Catholic morals were deeply embedded in Irish society by the theocracy from which Ireland is only now beginning to shake itself loose. Since the middle of the nineteeth century, the Catholic Church took on those responsibilities of the state that were surrendered by England, primarily those concerning education and health.
The Church’s position was solidified after Irish independence, and while the 1937, Constitution granted freedom of religion, it also recognised the “special position of the Holy Catholic Apostolic and Roman Church.” Catholicism and nationalism were tightly linked in the struggle for Irish freedom.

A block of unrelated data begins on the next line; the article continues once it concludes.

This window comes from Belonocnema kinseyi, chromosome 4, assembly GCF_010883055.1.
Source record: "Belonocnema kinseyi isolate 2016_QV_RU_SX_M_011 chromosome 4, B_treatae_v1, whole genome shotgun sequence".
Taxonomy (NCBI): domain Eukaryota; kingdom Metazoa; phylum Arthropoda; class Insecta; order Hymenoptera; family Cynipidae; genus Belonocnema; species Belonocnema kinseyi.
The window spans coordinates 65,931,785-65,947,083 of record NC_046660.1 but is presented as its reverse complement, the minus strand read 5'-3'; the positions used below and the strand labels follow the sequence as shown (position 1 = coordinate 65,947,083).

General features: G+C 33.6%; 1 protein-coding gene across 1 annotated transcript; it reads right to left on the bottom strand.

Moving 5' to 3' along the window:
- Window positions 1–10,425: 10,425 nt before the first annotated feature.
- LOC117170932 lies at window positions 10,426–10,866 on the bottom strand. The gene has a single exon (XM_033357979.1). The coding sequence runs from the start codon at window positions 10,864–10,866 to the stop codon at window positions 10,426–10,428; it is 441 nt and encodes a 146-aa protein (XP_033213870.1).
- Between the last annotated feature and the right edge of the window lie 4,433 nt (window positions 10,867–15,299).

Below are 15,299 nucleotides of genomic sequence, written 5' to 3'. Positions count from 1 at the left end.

The dominion of the Catholic Church led to the culture of silence around the torture, rape and slavery of children and women by religious congregations and clerics. It was only in the 1970s, with the rise of feminism and freer economic policies, that the iron fist of the Catholic Church loosened around the collective neck of the Irish people.
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